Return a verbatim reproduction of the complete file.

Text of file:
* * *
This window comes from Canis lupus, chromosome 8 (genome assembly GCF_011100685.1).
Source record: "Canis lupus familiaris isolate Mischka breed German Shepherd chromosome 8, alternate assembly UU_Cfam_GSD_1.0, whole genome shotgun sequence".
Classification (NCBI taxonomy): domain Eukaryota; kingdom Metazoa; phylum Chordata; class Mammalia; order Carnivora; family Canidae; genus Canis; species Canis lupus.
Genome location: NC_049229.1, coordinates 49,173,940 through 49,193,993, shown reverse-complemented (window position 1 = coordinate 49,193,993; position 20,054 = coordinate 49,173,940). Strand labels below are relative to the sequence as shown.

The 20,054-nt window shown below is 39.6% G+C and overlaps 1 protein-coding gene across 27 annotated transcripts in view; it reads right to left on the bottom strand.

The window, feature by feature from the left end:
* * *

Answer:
This window comes from Canis lupus, chromosome 8 (genome assembly GCF_011100685.1).
Source record: "Canis lupus familiaris isolate Mischka breed German Shepherd chromosome 8, alternate assembly UU_Cfam_GSD_1.0, whole genome shotgun sequence".
Classification (NCBI taxonomy): domain Eukaryota; kingdom Metazoa; phylum Chordata; class Mammalia; order Carnivora; family Canidae; genus Canis; species Canis lupus.
Genome location: NC_049229.1, coordinates 49,173,940 through 49,193,993, shown reverse-complemented (window position 1 = coordinate 49,193,993; position 20,054 = coordinate 49,173,940). Strand labels below are relative to the sequence as shown.

The 20,054-nt window shown below is 39.6% G+C and overlaps 1 protein-coding gene across 27 annotated transcripts in view; it reads right to left on the bottom strand.

The window, feature by feature from the left end: